47 Ronin

Director: Carl Rinsch

Starring: Keanu Reeves, Hiroyuki Sanada, Ko Shibasaki, Tadanobu Asano, Min Tanaka

Written by: Chris Morgan, Hossein Amini and (screen story) Walter Hamada

Running Time: 119 mins

Cert: 12A

Release date: 26th December 2013

If you haven’t had enough of Christmas turkey then you could have your fill with this Hollywood version of an epic, legendary Japanese tale. Actually that’s not fair, as it’s not a complete turkey. More like a plate will all the trimmings and if you want something disposable, then this could be for you.

Kai is a half-breed hated by the samurai and treated like a slave in a small Japanese village. When an organised fight between a rival warlord and his chosen warrior goes wrong, leaving the village betrayed, and their leader dead while the samurai are banished. The warlord’s son plans to marry the daughter of the dead leader and turn the place into his own. While left in the wilderness, the samurai, Oishi, has to turn to the man he despises for help and with Kai on board, they form a band of outlaw warriors, or Ronin, to take back what is rightfully theirs.

When I said it was a turkey, it isn’t as bad as that. It does have a few things to its merit. It looks amazing, with sweeping scenery, and very high production values. The costumes alone are worth checking out. First time director  Carl Rinsch is obviously heavily influenced by The Lord Of The Rings because it the way it plays out like the bastard son of that epic series of films. What Rinsch hasn’t learnt is less is more. He literally throws everything at the screen so we get excessive special effects and fight sequences galore.

In a way, it helps move the film along as it doesn’t give the audience a moment to take in the explanation scenes and realise how awful the dialogue really is. This is a B-movie dressed up as a blockbuster, with some of the most cringing lines to appear in a film this side of Titanic. So while we are mesmerised by witches, dragons and monks that look like birds, the cast battle against a script that makes little or no sense at all.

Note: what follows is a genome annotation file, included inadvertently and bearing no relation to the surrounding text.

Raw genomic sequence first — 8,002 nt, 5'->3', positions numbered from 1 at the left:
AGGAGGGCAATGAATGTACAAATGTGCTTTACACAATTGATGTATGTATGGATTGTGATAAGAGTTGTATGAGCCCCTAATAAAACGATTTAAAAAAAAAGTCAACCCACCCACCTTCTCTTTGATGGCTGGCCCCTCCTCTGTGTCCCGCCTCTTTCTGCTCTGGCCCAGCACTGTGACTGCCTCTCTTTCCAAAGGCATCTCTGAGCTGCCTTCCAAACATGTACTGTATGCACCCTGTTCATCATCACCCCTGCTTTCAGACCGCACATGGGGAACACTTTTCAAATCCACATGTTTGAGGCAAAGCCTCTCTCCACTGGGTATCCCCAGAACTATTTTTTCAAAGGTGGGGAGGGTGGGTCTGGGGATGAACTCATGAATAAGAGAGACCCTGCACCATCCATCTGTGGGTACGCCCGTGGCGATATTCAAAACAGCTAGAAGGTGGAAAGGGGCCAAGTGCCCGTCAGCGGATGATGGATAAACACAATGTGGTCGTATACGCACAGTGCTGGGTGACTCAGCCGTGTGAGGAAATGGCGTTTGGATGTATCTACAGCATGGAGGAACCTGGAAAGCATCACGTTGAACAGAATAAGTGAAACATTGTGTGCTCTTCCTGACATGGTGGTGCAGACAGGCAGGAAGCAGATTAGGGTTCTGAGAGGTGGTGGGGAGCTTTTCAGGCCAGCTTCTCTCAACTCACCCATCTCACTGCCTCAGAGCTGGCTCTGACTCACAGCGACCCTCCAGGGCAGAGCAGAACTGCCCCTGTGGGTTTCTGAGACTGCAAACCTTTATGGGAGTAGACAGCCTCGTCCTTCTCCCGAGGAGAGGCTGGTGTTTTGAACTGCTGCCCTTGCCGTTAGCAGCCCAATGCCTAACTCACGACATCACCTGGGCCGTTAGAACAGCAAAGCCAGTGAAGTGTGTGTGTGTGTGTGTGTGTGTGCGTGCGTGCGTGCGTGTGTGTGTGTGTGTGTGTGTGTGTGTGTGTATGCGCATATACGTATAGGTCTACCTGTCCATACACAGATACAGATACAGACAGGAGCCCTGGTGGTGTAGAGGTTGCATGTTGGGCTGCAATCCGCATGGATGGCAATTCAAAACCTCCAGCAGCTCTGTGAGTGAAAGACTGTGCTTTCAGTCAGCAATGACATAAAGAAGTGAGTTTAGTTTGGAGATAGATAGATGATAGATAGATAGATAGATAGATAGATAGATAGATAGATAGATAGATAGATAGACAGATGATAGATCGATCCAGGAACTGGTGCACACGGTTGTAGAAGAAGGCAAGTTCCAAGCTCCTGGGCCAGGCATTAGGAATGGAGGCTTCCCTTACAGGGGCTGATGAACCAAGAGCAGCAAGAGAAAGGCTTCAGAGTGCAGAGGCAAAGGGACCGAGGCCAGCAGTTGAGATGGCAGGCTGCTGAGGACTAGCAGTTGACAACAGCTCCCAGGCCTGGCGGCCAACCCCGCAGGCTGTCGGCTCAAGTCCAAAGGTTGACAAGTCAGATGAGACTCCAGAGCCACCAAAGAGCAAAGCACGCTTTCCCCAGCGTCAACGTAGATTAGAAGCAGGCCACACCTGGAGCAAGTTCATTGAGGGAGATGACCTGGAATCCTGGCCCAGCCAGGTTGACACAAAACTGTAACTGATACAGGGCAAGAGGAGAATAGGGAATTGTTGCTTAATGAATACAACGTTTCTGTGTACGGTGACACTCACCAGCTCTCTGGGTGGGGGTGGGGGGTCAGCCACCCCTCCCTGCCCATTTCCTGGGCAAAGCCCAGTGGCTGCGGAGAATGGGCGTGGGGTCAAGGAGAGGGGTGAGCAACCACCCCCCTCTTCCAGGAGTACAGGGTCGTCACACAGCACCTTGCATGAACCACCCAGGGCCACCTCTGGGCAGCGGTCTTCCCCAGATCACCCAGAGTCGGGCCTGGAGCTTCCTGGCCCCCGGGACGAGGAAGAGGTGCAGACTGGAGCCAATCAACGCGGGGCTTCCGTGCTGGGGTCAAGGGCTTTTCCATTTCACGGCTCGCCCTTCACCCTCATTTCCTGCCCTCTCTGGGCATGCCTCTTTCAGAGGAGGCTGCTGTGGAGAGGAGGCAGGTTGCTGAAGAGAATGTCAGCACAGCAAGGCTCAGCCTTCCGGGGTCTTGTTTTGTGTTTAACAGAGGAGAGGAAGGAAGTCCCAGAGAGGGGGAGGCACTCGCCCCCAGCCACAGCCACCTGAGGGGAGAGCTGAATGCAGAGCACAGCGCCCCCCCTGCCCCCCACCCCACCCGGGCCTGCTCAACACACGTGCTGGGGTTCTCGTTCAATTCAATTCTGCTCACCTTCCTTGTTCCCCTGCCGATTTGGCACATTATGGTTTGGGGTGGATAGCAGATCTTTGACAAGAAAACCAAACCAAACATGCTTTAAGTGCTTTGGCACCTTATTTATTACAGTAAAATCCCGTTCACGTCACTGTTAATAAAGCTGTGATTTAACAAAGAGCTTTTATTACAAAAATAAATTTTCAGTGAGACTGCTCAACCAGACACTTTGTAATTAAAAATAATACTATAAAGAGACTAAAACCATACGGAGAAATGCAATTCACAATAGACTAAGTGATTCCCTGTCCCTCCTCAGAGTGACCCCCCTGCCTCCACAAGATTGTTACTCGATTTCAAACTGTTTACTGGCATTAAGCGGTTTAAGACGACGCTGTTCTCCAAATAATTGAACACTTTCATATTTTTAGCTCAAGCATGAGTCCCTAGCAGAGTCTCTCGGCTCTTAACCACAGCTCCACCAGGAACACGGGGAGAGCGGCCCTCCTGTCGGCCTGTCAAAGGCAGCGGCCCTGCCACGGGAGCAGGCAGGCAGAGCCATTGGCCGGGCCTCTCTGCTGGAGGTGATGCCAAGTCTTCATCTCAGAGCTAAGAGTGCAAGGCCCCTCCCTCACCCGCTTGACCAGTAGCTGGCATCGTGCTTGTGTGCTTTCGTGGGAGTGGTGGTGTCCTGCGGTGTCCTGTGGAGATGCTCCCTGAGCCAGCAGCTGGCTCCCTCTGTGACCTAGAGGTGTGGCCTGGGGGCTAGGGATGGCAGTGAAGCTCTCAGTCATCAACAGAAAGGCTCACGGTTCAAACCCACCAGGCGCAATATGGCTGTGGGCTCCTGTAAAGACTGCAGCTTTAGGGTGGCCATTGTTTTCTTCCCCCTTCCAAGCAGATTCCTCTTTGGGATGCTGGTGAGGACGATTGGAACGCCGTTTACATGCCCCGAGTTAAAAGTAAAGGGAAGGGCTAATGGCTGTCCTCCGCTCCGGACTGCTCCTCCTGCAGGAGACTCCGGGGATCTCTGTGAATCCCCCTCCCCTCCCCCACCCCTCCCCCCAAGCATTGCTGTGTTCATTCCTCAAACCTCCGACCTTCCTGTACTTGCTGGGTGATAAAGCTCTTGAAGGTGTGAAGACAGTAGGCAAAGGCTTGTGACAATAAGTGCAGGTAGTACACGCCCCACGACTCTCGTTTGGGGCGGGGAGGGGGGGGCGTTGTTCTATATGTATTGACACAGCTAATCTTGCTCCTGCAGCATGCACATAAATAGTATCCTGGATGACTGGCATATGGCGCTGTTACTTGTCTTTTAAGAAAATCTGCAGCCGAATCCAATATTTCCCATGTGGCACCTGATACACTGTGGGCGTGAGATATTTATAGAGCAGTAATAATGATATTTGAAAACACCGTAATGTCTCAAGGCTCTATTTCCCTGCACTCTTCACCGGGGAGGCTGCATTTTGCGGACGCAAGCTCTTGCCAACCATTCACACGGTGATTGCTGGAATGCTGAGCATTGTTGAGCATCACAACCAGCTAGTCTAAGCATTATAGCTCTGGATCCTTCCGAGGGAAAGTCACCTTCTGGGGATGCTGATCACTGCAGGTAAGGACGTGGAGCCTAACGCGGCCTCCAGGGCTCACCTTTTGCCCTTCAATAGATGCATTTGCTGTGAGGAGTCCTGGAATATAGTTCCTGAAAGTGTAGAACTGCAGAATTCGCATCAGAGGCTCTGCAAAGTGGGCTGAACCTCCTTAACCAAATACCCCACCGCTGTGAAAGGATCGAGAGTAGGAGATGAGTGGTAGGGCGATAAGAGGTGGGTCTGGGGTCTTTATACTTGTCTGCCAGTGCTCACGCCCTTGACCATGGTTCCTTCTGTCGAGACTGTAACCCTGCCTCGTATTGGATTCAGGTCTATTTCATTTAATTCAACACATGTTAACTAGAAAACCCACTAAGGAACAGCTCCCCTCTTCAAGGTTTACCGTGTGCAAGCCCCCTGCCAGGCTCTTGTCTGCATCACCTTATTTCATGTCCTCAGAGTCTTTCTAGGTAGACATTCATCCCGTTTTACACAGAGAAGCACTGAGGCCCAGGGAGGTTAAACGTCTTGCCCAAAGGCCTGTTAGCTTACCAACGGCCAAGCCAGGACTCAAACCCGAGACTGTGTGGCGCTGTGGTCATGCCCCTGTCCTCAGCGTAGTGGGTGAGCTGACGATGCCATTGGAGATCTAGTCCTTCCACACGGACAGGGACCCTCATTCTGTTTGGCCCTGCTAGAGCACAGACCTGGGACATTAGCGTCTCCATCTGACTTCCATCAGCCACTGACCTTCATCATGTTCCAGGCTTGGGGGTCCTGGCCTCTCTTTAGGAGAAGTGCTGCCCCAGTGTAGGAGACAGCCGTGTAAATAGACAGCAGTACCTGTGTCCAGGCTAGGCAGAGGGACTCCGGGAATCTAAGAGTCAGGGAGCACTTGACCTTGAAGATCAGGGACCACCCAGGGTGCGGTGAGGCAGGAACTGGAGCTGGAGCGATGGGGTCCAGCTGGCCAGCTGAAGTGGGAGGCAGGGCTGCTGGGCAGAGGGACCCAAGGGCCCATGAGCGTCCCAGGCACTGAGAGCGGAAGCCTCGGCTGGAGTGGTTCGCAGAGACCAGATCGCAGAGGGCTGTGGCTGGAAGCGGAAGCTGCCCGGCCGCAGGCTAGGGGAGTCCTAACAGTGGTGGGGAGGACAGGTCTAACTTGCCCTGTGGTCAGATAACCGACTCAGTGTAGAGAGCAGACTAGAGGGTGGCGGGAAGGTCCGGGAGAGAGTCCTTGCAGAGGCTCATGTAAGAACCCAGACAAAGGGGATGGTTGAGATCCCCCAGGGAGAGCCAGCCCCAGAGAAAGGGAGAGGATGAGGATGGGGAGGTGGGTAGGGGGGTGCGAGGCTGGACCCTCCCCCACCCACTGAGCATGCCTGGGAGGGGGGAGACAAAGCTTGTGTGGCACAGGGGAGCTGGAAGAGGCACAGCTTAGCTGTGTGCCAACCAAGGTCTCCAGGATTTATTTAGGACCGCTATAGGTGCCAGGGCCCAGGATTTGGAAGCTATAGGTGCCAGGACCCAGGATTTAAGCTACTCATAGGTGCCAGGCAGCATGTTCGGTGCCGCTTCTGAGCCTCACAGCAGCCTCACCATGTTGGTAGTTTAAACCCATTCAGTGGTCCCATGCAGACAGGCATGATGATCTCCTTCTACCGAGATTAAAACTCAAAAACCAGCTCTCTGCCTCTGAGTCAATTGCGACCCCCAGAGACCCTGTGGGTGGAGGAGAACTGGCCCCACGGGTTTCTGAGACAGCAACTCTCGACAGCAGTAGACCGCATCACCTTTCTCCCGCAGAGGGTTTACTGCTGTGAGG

The performances mean nothing when you are fighting a giant monster in a woodland but while they are spouting drudge, they deliver the nonsense with the same earnest melodramatic monotone that makes it all sound far more important than it is. This plays nicely into the hands of Keanu Reeves, the only Hollywood star in the film (the rest of Japanese actors). Reeves has been accused in the past for his deadpan delivery and here he is positively Oscar worthy compared to his cast members. I did have a new-found respect for Reeves after his superb documentary about film making, Side By Side but here he returns to stuff he is more famous for. I just want him to go back to interviewing for documentaries as he does a good job there.

It might sound that I didn’t like this film. Surprisingly, I didn’t think it was as bad as it could have been. It does what it sets out to do and that is to entertain for the time it is on the screen. Nothing more. Nothing less. It’s almost instantly forgettable and six months down the line, you’ll probably won’t even remember seeing it but among the more award hunting dramas that are coming out in the next few weeks, it will perfect for those looking for something less meaningful. I must admit, I admired the non-Hollywood ending and while it is very messy, it’s fun for those not wanting to be battling the sales.


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